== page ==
The Student Panic Attack Survival Guide (Part 3: Where to Get Help/Learn More)

This is the final installment of a series on anxiety and panic attacks. First, we took a look at what a panic attack is, what it feels like, and why the brain/body responds to stress with panic attack symptoms; second, we discussed coping strategies, and listed some one-size-fits-all methods for working with a panic attack.

I’ve had a few people send me messages (or tell me in person!) that this miniseries has been helpful to them in addressing and accepting their own anxiety/panic attacks/mental health issues in general. To everyone who’s come with me on this journey, thank you. I’m glad you took something useful away from this. I’m glad you know you’re worth the work that goes into healing. This isn’t the last time I’m going to be writing on these issues–there’s so much to say that I don’t even feel like I’ve scratched the surface. Mental health is complex and fascinating and deeply relevant to everyone–and everyone has something to say about it.

Really. They do. And a lot of them are better at it than me.

To that end, I’ve compiled a list of resources for people who experience anxiety/panic attacks. Feel free to send it to your loved ones and general allies as well–knowledge like this is valuable no matter whether you personally suffer from mental illness.

Please note that this list is a work in progress, and will remain that way as long as this blog is active! If you want to submit a resource, please leave a comment or contact me directly, and I’ll add it in.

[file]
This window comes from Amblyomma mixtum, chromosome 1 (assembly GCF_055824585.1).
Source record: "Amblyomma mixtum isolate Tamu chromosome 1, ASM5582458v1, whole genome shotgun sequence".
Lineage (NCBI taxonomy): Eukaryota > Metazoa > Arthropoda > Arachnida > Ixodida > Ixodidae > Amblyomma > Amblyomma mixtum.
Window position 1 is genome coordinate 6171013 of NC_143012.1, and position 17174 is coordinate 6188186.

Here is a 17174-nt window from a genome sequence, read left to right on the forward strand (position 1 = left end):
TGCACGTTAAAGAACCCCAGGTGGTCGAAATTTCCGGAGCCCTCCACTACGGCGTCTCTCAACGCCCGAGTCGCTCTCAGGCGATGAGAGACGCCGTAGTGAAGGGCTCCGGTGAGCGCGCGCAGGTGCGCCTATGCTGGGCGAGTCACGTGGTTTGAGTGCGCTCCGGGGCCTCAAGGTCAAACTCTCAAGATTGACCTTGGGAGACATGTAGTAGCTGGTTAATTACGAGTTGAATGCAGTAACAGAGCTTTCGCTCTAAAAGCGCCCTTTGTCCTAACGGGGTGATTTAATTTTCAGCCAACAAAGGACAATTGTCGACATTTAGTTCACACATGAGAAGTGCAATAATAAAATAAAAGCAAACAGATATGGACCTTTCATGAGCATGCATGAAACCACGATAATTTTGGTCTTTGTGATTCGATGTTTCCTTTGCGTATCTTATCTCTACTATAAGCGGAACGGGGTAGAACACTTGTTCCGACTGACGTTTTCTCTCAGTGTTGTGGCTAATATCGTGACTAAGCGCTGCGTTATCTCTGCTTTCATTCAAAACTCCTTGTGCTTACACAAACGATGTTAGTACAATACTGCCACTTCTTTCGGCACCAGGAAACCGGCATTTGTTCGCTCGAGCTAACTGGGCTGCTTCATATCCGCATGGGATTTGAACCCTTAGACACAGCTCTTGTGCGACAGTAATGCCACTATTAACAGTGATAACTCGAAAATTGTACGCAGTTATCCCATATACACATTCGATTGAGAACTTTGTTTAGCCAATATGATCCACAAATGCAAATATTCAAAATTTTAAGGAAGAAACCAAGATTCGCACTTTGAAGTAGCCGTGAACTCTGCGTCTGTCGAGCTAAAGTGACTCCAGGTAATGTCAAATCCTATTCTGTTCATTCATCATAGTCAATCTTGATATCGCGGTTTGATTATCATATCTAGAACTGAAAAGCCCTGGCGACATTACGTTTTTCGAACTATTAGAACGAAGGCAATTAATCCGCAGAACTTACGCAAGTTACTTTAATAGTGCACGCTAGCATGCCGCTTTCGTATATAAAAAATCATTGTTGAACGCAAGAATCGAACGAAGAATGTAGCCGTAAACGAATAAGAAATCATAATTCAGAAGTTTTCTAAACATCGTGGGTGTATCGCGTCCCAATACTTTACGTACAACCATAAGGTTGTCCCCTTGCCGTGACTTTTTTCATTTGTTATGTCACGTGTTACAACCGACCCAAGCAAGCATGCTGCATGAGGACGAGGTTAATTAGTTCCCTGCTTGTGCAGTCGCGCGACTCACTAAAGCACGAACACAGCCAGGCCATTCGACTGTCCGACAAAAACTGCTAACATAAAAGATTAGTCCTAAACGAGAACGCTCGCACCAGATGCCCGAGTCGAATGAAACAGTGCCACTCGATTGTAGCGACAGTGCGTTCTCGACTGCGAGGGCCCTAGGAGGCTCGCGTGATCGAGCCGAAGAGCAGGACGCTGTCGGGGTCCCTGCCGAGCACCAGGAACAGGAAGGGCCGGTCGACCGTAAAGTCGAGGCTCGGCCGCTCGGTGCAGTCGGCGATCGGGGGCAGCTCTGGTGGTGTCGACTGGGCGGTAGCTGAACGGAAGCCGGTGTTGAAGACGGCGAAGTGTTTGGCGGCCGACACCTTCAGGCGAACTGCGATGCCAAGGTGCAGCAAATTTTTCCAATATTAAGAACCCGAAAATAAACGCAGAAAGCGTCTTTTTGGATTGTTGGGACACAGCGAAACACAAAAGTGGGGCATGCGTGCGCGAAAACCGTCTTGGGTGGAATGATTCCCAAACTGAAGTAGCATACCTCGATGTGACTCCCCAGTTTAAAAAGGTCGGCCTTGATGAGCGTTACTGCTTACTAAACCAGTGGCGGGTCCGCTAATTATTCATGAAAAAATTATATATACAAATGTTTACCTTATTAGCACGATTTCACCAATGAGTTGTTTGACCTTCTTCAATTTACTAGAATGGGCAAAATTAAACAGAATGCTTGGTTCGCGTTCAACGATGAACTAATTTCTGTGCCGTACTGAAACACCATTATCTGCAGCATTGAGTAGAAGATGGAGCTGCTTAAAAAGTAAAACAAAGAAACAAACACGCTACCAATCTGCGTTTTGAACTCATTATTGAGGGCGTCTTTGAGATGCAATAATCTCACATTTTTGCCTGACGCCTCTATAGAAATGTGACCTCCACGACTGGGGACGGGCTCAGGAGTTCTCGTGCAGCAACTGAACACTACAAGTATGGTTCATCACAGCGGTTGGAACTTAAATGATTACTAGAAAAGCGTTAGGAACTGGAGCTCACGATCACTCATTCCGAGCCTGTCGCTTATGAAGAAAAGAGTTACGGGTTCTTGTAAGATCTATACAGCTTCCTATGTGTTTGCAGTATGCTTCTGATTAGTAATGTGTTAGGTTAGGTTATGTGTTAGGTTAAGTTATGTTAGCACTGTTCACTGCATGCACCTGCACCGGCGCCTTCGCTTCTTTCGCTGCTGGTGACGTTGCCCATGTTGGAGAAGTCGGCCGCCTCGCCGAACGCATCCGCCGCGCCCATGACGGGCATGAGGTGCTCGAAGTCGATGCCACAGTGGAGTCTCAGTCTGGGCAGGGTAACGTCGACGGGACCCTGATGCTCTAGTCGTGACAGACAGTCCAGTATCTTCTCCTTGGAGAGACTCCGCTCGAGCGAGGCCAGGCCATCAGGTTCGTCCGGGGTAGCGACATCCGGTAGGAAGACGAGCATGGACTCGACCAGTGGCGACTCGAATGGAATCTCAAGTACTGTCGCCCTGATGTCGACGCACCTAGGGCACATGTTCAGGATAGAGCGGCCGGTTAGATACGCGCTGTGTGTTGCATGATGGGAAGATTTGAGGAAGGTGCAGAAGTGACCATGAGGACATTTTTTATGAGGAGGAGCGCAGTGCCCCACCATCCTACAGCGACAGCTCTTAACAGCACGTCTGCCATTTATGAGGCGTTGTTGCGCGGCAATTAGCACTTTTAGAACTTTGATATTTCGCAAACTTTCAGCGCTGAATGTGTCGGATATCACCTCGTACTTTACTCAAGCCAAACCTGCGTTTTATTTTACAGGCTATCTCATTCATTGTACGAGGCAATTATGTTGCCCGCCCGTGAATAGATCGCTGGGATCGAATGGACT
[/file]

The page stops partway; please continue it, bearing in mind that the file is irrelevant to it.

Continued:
Panic Attack List-o-Lists

Because there are other great resource lists out there already. I recommend skimming through them all for individual tips/tricks/strategies/etc that suit you individually!

  • Reddit has several subreddits focusing on mental health, including /r/anxiety and the more specific /r/PanicAttack. PanicAttack is great if you’re looking for some comfort/reassurance/support, or if you need to read other people’s experiences in order to validate your own (and perhaps one day share your experience so others might do the same!).
    • The Anxiety subreddit also has a constantly-updated, well-curated list of online resources which contains all sorts of in-depth tutorials and downloadables regarding panic attacks and self-care/coping strategies.
  • This self-care masterpost for anxiety lists a bunch of cool online distraction-type items for if you’re feeling the beginnings of an episode and don’t know how to guide your mind away from it. Some of my favourites include the galaxy maker and the “distracting music maker”, which I used to use a LOT back in the day (in fact I still have some old screenshots of the melodies I produced!)
  • The Elephant Blue is a resource page dedicated to high school/university students struggling with mental health issues. (Not anxiety-specific, it also covers depression and suicidal thoughts/feelings, alongside resources for self-management and care.) Curated by an old friend of mine–one or two of the links are dead, but the vast majority are still exemplary resources!


Understanding Panic Attacks

Want to dig deeper into neurotransmitters, or the fight/flight/freeze response, or any of the things that make a panic attack tick? Start here!

  • The WebMD and Mayoclinic pages on panic attacks/panic disorders. Good for getting a more thorough understanding of panic attack physiology, symptoms, and treatment options. Hooray for professionals!
  • Anxiety and Depression Association of America’s panic attack page. They also have in-depth information about other similar mental health issues, like agoraphobia, social anxiety disorder, and obsessive compulsive disorder.
  • How Stuff Works article on panic attacks. These folks give lots of information on the physiological side of a panic attack, and they have plenty of credible sources for you to follow up on if you want to do more research.